Sarah is a deaf nurse working through barriers in the medical field! Special thanks to AMPHL for supporting future deaf and hard of hearing medical professionals! #DeafAtWork
[VIDEO DESC & TRANSCRIPT: Sarah is seated in a doctor’s office. The NAD logo is at the bottom right corner.
SARAH: My hospital has never had a deaf nurse before. So I told them I needed a special phone. I work with them to help them understand what I need. Also, I asked for a clear mask so I can understand the patients and doctors because I read lips. Another thing I did was to ask the doctors to communicate with me face to face, it was better than using the phone, so the doctors now approach me face to face to communicate with me.
Black and white close up clip of Sarah using her stethoscope on a patient. In the center, a white border surrounds white text “SARAH” underneath, appears in white text “REGISTERED NURSE”.
SARAH: My name is Sarah and I’m a deaf nurse!
Black and white close up of Sarah’s nurse robe and stethoscope on her neck.
SARAH: I was mainstreamed growing up. I went to University of Michigan, then I went to Loyola in Chicago for graduate school, majoring in Neuroscience but I wasn’t happy. So, I transferred to the University of Detroit Mercy to become a nurse. And now, I’m currently in school to become a Nurse Practitioner.
Black and white close up of Sarah putting blood pressure wrap on a patient.
SARAH: I wanted to be a doctor growing up, but when I went to college, my advisor told me I couldn’t become a doctor. I thought about it and figured I could go to graduate school and be a Neuroscientist but I wasn’t happy. I went back to medical school in the Bahamas but failed. After that, I went home and I didn’t know what to do next. My grandma was a nurse and she told me being a nurse gave her the best years of her life. So, I tried it, became a nurse and I’m very, very happy! Right now, I’m studying to become a Nurse Practitioner, it’s similar to being a doctor but with a different journey.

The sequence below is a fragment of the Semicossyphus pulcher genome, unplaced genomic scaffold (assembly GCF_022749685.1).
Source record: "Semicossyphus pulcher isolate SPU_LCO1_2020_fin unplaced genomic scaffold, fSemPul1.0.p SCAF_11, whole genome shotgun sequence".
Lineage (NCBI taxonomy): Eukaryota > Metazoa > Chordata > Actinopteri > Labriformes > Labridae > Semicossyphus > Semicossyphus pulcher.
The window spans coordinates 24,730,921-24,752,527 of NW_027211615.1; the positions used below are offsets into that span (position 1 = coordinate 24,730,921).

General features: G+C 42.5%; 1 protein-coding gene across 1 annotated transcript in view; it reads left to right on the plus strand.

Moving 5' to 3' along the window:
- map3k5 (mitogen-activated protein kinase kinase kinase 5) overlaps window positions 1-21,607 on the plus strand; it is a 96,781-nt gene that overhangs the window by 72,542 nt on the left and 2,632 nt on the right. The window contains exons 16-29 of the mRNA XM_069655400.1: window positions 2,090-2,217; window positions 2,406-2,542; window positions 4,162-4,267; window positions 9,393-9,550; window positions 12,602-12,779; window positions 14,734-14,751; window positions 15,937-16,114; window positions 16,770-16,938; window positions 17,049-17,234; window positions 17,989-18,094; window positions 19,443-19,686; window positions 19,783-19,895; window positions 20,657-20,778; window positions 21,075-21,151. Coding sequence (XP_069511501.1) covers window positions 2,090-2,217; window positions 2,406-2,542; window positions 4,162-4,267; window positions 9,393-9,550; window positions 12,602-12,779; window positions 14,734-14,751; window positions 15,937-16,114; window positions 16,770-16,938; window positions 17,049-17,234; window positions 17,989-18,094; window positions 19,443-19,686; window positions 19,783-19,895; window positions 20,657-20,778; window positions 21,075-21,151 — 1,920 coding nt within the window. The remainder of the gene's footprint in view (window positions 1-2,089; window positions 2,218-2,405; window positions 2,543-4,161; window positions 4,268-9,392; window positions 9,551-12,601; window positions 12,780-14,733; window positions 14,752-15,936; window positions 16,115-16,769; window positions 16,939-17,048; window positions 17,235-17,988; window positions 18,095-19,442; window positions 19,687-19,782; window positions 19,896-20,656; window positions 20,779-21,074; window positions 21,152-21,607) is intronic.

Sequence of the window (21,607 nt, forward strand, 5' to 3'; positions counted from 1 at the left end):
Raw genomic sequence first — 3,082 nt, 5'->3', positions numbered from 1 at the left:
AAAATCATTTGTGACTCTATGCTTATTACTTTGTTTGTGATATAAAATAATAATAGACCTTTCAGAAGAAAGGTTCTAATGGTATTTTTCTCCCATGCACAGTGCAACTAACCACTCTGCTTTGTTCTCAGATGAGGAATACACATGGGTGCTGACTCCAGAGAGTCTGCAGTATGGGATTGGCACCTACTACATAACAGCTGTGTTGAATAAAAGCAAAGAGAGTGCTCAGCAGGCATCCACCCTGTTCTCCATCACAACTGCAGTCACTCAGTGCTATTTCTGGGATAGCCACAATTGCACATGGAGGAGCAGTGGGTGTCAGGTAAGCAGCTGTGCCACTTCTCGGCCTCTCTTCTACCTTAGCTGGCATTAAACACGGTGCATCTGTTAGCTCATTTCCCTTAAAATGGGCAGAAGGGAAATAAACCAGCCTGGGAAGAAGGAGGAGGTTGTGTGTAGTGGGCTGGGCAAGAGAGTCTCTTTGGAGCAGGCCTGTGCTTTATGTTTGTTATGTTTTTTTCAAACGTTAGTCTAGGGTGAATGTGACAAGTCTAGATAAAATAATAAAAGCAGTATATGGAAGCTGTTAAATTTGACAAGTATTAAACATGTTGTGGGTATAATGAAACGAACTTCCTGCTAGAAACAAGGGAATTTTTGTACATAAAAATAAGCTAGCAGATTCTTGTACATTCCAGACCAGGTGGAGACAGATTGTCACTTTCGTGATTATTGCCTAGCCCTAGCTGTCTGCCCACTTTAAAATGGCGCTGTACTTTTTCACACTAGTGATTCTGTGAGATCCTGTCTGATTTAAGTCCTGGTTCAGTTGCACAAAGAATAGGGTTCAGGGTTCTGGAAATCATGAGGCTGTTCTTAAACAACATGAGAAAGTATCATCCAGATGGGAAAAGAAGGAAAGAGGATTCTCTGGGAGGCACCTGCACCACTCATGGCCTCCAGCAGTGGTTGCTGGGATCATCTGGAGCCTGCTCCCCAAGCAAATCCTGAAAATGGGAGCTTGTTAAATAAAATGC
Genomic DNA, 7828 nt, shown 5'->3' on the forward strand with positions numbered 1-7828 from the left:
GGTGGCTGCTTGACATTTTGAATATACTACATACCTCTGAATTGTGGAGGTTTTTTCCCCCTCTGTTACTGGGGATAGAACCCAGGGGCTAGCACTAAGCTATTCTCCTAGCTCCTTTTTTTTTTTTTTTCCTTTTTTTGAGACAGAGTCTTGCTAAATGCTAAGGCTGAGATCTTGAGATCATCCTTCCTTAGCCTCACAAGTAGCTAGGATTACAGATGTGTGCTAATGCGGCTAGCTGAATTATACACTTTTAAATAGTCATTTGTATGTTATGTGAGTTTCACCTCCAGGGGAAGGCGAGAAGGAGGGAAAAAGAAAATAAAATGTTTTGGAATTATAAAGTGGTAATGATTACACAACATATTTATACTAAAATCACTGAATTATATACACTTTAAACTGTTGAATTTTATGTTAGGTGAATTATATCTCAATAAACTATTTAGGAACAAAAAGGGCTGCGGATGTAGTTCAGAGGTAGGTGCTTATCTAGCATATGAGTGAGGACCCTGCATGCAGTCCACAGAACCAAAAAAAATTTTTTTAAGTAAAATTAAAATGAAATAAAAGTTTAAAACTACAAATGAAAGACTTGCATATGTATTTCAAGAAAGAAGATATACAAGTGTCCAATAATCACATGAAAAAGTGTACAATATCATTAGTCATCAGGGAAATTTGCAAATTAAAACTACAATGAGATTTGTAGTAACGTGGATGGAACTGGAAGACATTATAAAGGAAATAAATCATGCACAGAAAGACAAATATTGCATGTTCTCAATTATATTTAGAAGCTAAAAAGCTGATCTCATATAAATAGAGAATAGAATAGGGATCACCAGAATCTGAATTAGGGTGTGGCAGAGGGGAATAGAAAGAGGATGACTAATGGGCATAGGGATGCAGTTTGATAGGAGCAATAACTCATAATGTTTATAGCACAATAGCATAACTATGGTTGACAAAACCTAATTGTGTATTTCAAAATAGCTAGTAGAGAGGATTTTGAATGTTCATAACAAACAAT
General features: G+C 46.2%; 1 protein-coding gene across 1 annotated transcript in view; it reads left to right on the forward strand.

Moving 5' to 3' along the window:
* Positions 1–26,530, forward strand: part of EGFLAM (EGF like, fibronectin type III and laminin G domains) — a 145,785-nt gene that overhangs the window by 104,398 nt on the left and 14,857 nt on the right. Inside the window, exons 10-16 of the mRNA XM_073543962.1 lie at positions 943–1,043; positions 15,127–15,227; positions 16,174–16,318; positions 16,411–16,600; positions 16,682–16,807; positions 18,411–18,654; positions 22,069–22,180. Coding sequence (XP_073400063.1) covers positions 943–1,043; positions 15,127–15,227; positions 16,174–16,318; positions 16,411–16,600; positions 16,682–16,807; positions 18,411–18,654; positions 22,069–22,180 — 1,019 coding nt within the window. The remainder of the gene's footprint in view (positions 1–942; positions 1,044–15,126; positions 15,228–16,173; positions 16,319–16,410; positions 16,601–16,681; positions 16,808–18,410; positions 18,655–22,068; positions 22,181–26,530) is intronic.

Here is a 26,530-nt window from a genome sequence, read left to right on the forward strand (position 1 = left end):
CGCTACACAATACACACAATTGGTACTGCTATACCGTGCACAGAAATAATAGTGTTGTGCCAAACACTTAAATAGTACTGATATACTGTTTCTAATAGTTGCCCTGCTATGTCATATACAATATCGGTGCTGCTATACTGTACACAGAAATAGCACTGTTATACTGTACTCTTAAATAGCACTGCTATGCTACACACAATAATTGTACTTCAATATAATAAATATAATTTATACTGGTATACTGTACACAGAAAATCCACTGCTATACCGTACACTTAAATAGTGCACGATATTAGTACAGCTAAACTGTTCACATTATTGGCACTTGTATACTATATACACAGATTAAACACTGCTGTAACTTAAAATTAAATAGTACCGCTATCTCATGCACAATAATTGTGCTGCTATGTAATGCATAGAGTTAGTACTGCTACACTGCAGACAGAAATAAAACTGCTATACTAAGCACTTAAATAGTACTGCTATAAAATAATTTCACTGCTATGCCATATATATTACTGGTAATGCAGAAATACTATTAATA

Black and white clip of Sarah examining the blood pressure wrap on a patient.
SARAH: I go to the hospital around 7 in the morning. First, I meet with the night-shift nurse and I ask her about the patients for the day. She gives me the report then I meet with the nurse assistant, and we talk about the plan for the day. After that, I start meeting patients for their medications, help them get dressed, help them go on a walk, or whatever else they need help with. Then around 11 AM, I consult with the doctors, physical therapists, and other people to discuss all patients on the floor. Afterwards, I continue my rotations with my patients — giving them medicine, talking with patients and their families, and whatever else that needs to be done.
Black and white close up of the blood pressure wrap while Sarah watches the stethoscope.
SARAH: It’s challenging because hearing people don’t understand, a lot of the doctors and nurses don’t understand that I’m deaf. I have to advocate for myself a lot. I have to educate others and help them understand who I am, why I have a special phone, why I have a special accent, and why I have a special stethoscope. It’s challenging, but… I have hearing nurses that have helped me a lot!
Black and white close up of Sarah checking the patient’s charts on a binder. White text appears at the bottom center, “At the hospital, I have to use a special phone because it allows me to use relay and protect the privacy of my patients.” Light blue text “- Sarah” and a light blue line outlines the left side of the text.
SARAH: You want to have a good resume, be prepared for the interview, and know if you need an interpreter or not. You want to know what you’ll be talking about, have your questions ready and be proud of yourself. Don’t be scared, you will be fine! Don’t accept ‘no’ for an answer! Talk to your teacher or someone else you know that could be a doctor, a nurse, or a firefighter — talk to them, shadow them and ask them questions.
Black and white close up of Sarah’s face. Video cuts to a dark blue background. Red alphabet letters of “N-A-D” in American Sign Language appear one by one in the center of the video. The copyright text appears in white underneath, “National Association of the Deaf, Copyright 2020, All Rights Reserved”.]
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